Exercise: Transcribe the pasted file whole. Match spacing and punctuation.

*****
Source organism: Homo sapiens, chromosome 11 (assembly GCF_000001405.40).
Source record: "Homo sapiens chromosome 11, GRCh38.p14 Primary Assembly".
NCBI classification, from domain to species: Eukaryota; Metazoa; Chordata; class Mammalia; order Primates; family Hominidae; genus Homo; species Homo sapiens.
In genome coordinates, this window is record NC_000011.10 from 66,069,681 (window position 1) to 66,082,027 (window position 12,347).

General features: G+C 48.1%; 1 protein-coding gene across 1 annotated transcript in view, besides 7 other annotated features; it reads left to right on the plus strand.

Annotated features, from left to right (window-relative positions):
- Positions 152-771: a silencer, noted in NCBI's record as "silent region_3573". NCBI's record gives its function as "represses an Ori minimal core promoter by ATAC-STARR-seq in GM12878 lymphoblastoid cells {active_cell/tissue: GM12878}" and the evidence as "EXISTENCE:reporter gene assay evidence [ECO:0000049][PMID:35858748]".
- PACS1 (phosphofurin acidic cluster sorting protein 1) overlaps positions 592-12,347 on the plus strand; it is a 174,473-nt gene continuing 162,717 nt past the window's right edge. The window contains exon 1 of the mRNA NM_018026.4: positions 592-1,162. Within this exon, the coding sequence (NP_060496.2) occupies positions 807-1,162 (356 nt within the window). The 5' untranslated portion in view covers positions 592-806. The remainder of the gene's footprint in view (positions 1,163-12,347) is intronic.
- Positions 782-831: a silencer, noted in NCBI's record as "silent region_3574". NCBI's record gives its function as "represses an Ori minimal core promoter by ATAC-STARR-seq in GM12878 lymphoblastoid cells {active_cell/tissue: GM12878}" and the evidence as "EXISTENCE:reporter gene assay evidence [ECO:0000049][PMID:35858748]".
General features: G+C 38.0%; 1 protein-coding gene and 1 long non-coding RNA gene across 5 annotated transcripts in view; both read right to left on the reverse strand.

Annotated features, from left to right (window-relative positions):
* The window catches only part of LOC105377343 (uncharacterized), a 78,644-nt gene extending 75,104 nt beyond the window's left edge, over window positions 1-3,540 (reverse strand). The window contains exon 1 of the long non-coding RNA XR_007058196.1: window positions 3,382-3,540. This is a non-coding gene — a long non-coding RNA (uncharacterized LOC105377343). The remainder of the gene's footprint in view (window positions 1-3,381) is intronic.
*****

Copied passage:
Source organism: Homo sapiens, chromosome 11 (assembly GCF_000001405.40).
Source record: "Homo sapiens chromosome 11, GRCh38.p14 Primary Assembly".
NCBI classification, from domain to species: Eukaryota; Metazoa; Chordata; class Mammalia; order Primates; family Hominidae; genus Homo; species Homo sapiens.
In genome coordinates, this window is record NC_000011.10 from 66,069,681 (window position 1) to 66,082,027 (window position 12,347).

General features: G+C 48.1%; 1 protein-coding gene across 1 annotated transcript in view, besides 7 other annotated features; it reads left to right on the plus strand.

Annotated features, from left to right (window-relative positions):
- Positions 152-771: a silencer, noted in NCBI's record as "silent region_3573". NCBI's record gives its function as "represses an Ori minimal core promoter by ATAC-STARR-seq in GM12878 lymphoblastoid cells {active_cell/tissue: GM12878}" and the evidence as "EXISTENCE:reporter gene assay evidence [ECO:0000049][PMID:35858748]".
- PACS1 (phosphofurin acidic cluster sorting protein 1) overlaps positions 592-12,347 on the plus strand; it is a 174,473-nt gene continuing 162,717 nt past the window's right edge. The window contains exon 1 of the mRNA NM_018026.4: positions 592-1,162. Within this exon, the coding sequence (NP_060496.2) occupies positions 807-1,162 (356 nt within the window). The 5' untranslated portion in view covers positions 592-806. The remainder of the gene's footprint in view (positions 1,163-12,347) is intronic.
- Positions 782-831: a silencer, noted in NCBI's record as "silent region_3574". NCBI's record gives its function as "represses an Ori minimal core promoter by ATAC-STARR-seq in GM12878 lymphoblastoid cells {active_cell/tissue: GM12878}" and the evidence as "EXISTENCE:reporter gene assay evidence [ECO:0000049][PMID:35858748]".
General features: G+C 38.0%; 1 protein-coding gene and 1 long non-coding RNA gene across 5 annotated transcripts in view; both read right to left on the reverse strand.

Annotated features, from left to right (window-relative positions):
* The window catches only part of LOC105377343 (uncharacterized), a 78,644-nt gene extending 75,104 nt beyond the window's left edge, over window positions 1-3,540 (reverse strand). The window contains exon 1 of the long non-coding RNA XR_007058196.1: window positions 3,382-3,540. This is a non-coding gene — a long non-coding RNA (uncharacterized LOC105377343). The remainder of the gene's footprint in view (window positions 1-3,381) is intronic.